So, the year is rounding off, which means that people are thinking of their favourite things of 2016. Today, I’m going to give you my favourite albums of 2016. I spent a while balancing up qualities of lots of different albums, but my list came down to these 6. There are no rap albums on this list, because that’s not really my taste, but I promise next year that I will listen to rap albums and take them into account, instead of just pop, rock and indie. There are 5 runners up, all on par with each other, then the top a
So, with all that being said, these are my favourite albums of 2016.
The Runners Up
Post Pop Depression – Iggy Pop
Iggy Pop. He’s 70, he should be dead, Ron Asheton of his original band The Stooges is dead, he’s taken too many drugs, so it’s more than a miracle for him to be alive. In 2016’s Post Pop depression he teamed up with the frontman of Queens Of The Stone Age Josh Homme, member of Queens Of The Stone Age Dean Fertita and Arctic Monkeys Drummer Matt Helders. So, some incredibly talented musicians with him.
The album really hits the right notes, tracks like ‘Sunday’ and ‘Gardenia’ stand particularly out. Pop said that this is an album when you know that your career is coming to an end, and how to deal with it, hence the name Post Pop Depression.
The album being released meant a tour, and he stopped off at the Royal Albert Hall in London. He spent more time crowd surfing than on stage. Unfortunately, I wasn’t there, but I watched many clips of the show and listened to the live recording of said concert several times.
I was lucky enough to be able to see Iggy Pop this summer, when he stopped off at the Isle Of Wight Festival, close to where I live. I got tickets for the weekend and saw Iggy Pop on the Saturday evening. You wouldn’t of guessed he was 70. He had no shirt on for the duration of the gig and played some Stooges as well as solo. I was incredibly impressed by him.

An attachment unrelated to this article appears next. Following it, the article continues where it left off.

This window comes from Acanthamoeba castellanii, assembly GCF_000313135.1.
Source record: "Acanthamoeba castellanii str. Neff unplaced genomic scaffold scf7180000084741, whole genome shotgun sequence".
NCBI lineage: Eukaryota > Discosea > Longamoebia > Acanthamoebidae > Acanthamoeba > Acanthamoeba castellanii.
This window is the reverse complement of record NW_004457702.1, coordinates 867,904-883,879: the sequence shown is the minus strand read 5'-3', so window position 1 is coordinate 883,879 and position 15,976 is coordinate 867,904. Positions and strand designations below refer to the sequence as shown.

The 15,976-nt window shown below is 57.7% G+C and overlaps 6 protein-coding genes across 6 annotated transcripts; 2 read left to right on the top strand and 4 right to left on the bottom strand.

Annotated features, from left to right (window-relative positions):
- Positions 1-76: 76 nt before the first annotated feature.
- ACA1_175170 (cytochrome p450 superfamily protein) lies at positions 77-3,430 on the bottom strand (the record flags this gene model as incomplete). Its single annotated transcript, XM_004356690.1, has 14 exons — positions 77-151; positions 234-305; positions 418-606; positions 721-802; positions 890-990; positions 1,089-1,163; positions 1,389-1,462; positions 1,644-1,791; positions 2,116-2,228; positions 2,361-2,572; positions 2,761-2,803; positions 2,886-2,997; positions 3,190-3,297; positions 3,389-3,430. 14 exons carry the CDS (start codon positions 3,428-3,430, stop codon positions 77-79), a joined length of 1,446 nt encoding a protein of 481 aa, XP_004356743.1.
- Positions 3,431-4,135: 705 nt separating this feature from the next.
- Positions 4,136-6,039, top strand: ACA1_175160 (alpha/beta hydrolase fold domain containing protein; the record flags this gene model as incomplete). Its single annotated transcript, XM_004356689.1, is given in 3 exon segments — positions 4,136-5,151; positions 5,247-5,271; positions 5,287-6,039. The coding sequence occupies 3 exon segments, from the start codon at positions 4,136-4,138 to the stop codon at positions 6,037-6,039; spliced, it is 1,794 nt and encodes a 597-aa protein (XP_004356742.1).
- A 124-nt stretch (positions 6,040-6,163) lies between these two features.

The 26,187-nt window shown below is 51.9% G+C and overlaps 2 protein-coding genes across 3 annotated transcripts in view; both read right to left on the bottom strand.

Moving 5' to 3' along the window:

I doubt that he will release another album, so that’s probably the end of new stuff from Iggy Pop, but you never know, seeing as this one was so good. Acoustic, maybe?
Everything You’ve Come To Expect – The Last Shadow Puppets
Alex Turner and Miles Kane’s second collaboration as The Last Shadow Puppets, after 2008’s The Age of The Understatement. Everything You’ve Come To Expect is romantic, catchy and absolutely wonderful, with solid lyrical content and great infectious melodies. Alex Turner, currently on hiatus with the Arctic Monkeys, his main band, decided to do something with his friend Miles Kane. The first single, ‘Bad Habits’ was promising, but my favourite track was ‘Miracle Aligner’ which I find myself singing at random times during the day.
They had a limited tour in 2016, but still being third billed on the main stage at Glastonbury (a great cover of Moonage Daydream was played in that set, definitely worth checking out) and T In The Park, as well as headlining Rock En Seine, Lowlands. They played smaller sets at Coachella, in a similar slot to Kasabian at Coachella 2015 (fourth stage down, early evening).
I didn’t manage to see them this summer, but for the next collaboration I will try to get around to it.
22, A Million – Bon Iver
Bon Iver have been silent since 2012, when the self titled tour finished, but made an appearance at Eaux Claires in 2015, as a headliner. They announced 22, A Million at very short notice, giving two singles as a taster for fans to expect.
I’m a new Bon Iver fan. Once I heard this record was coming out, I went through the back catalogue and was blown away. Holocene I now always use to sleep.
22, A Million has cryptic titles, with special characters, so they are not able to be written down without difficulty. They all are significantly good. Calming folktronica, a unique sound that Bon Iver have mastered and are now pioneers of the genre.
Bon Iver will be stopping off in the UK in February 2017. Justin Vernon, the vocalist, appeared with James Blake in his set at Glastonbury 2016, so watch out for him at Glastonbury 2017 and other shows!